N.D. Rosenblum, M.D.
|Address:||Division of Nephrology |
The Hospital for Sick Children
555 University Avenue
Toronto, Ontario M5G 1X8
ACADEMIC STATUSDepartmental Status: Full Professor, Cross-Appointed.
Primary/Cross-appointments: Primary: Paediatrics.
Degrees: M.D. 1980
RESEARCHResearch Divisions: Reproduction and Development Platform
Research Interests: Definition of cellular and molecular mechanisms which control formation of the mammalian kidney with a specific focus on the morphogenesis of the renal collecting system. Growth factor signaling during morphogenesis of the kidney and the cerebellum.
Keywords: Renal development , branching morphogenesis, bone morphogenetic proteins, renal dysplasia, sonic hedgehog, beta-catenin, cerebellum.
The kidney is a paradigm for understanding the molecular control of embryonic mesenchymal-epithelial tissue interactions and how growth factor-dependent signaling controls mammalian organogenesis. Maldevelopment of the embryonic kidney and urinary tract is the major cause of childhood renal failure. Despite the importance of kidney and urinary tract development to health and disease, the underlying molecular mechanisms are largely unknown.
The kidney arises via reciprocal inductive interactions between a mesenchymal tissue, the metanephric blastema, and an epithelial tube, the ureteric bud. The blastema is induced to form nephrons, which consist of the glomerulus and the tubules proximal to the collecting ducts. The ureteric bud is induced to grow and branch, a process termed branching morphogenesis, and give rise to all the components of the collecting system including the collecting ducts, calyces, pelvis and ureter. Formation of a critical number of nephrons is required for normal kidney function and is dependent on both metanephric development and branching morphogenesis.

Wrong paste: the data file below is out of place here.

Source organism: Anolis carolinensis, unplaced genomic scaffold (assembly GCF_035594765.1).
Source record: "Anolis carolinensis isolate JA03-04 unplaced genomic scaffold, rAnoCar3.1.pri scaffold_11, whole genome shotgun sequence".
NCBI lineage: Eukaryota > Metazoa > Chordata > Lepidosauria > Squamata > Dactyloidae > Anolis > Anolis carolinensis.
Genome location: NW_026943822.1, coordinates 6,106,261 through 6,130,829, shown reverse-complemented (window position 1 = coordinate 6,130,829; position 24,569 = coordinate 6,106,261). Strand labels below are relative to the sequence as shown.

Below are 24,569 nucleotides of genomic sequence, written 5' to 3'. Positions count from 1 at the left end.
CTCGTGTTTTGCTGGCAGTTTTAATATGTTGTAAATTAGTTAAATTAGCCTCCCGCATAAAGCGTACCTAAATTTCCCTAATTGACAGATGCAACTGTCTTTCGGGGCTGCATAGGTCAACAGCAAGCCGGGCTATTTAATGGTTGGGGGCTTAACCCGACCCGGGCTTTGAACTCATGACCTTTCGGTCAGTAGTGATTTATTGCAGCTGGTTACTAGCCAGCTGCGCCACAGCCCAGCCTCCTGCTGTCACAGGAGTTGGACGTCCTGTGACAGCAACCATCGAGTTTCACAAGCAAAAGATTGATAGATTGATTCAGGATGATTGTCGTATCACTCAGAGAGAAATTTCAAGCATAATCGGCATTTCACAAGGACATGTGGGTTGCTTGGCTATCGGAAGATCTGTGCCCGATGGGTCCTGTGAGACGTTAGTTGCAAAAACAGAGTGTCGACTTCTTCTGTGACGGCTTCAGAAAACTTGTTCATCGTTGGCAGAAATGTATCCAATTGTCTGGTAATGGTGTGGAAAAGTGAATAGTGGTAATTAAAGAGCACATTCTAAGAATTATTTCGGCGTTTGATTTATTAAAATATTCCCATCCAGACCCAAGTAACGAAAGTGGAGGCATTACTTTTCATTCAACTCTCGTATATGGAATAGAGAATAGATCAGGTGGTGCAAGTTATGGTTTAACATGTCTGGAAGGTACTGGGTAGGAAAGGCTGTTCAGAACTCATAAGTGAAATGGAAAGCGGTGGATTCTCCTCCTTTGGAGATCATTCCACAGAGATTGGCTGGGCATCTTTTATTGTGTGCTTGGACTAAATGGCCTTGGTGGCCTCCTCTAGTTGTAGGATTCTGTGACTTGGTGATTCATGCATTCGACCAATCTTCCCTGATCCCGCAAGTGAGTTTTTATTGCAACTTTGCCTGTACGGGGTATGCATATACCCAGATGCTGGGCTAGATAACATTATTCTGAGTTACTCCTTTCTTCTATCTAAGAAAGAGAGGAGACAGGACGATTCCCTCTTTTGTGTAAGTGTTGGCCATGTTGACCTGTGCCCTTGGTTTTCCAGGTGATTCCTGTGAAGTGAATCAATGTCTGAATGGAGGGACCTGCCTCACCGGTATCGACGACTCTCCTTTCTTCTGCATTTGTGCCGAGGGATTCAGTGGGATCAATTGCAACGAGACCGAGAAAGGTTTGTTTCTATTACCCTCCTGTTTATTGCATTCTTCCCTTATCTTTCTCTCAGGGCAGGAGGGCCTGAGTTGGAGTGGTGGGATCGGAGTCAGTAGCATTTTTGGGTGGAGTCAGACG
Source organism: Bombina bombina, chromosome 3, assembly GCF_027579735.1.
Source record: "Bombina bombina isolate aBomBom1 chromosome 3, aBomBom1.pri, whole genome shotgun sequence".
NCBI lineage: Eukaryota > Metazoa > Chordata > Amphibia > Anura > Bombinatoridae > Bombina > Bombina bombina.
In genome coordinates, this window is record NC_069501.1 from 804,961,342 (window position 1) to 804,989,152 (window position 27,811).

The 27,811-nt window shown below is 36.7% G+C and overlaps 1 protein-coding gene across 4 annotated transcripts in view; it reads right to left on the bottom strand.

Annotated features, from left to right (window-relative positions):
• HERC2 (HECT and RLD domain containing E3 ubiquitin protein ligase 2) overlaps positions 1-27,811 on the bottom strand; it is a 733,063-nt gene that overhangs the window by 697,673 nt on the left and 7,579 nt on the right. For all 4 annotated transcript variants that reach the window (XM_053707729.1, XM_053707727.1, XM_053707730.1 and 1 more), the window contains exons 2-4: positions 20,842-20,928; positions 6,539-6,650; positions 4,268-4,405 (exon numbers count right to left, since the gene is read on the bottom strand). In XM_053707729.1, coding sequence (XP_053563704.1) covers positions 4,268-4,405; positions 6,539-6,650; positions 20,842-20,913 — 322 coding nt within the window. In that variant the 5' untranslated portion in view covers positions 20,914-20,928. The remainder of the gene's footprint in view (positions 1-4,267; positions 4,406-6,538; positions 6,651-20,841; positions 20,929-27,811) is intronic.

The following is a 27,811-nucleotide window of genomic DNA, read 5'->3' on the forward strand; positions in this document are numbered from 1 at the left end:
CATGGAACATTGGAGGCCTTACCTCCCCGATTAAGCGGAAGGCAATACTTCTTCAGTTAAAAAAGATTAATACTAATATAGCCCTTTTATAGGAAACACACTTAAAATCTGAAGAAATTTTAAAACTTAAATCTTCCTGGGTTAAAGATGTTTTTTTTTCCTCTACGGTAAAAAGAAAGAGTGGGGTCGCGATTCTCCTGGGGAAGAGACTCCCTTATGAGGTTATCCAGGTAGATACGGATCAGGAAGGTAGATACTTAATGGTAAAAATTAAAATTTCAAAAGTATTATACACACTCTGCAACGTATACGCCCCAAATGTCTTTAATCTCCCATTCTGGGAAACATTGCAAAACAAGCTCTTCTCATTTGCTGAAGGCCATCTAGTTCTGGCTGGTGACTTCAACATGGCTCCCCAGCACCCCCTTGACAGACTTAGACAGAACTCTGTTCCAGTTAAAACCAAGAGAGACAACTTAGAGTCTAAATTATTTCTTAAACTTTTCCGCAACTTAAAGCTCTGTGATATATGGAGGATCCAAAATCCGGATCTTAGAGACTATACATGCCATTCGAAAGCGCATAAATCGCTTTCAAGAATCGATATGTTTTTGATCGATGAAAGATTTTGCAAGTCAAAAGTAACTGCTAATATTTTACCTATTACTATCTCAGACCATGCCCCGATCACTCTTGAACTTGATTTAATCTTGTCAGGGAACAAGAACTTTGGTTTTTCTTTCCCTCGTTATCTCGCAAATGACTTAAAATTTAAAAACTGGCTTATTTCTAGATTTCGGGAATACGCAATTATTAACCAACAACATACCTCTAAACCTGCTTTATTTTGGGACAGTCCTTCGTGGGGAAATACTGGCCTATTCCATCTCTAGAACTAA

The major focus of research in my lab is to define mechanisms by which secreted growth factors and their cognate receptors control growth and branching of ureteric and collecting duct tubules, formation of a contractile ureter, and generation of nephrons from metanephric cells. We study these mechanisms using mouse collecting duct cells which can be induced to form tubules in three dimensional cultures in vitro, metanephric cells, cultured mouse embryonic kidney explants, transgenic mice and 'knock-out' mice.
We are investigating the actions of three major signaling pathways activated by Bone Morphogenetic Proteins (BMP), Sonic Hedgehog (SHH) and WNTs, respectively, primarily during kidney development and also during cerebellar morphogenesis. Our work in the embryonic kidney demonstrates that WNTs, HHs and BMPs play multifunctional roles to control morphogenesis of metanephric mesenchyme- and ureteric-derived tissues. In the cerebellum, signaling via HH effectors controls mid-hindbrain patterning, cell differentiation and tissue patterning. We are futher defining these actions at the level of cell-cell interactions, signaling mechanisms and transcription of genes that are essential during kidney and cerebellar development.
METHODS USEDCell and tissue culture: Neurons
Procedures: Gene expression analysis, immunohistochemistry, immunocytochemistry, microarrays, qRT-PCR, RT-PCR, signal transduction characterization, siRNA, western blot.
EQUIPMENT USEDAnalytical balances, benchtop centrifuge, blotting apparatus, culture hood, culture incubators, deconvolution fluorescence microscope, dissecting microscope, fluorescence microscope, gel apparatus, low and ultralow freezers, microwave oven, ProBlot hybridization oven, water baths.
SAMPLE PUBLICATIONS AND ABSTRACTS:Click on link to PubMed
PRESENT TRAINEESWeiqian Chen
PRESENT COLLABORATIONSWithin the Department of Physiology:
Outside the Department of Physiology:
Chi-chung Hui, Molecular Genetics, University of Toronto
York Pei , IMS, University of Toronto
Mark Henkelman, Department of Medical Biophysics, University of Toronto
Branden Wainwright, Department of Molecular Bioscience, University of Queensland
Roy Zent, Department of Medicine, Vanderbilt University
Steve Potter, Department of Developmental Biology, University of Cincinnati
Committee member/Officer of national or international scientific organization:
Canadian Society for Clinical Investigation
EUREKA Institute for Translational Medicine
Royal College of Physicians and Surgeons of Canada Clinical Investigator Program
Pediatric Scientist Development Program
Canadian Child Health Clinician Scientist Program
Society for Pediatric Research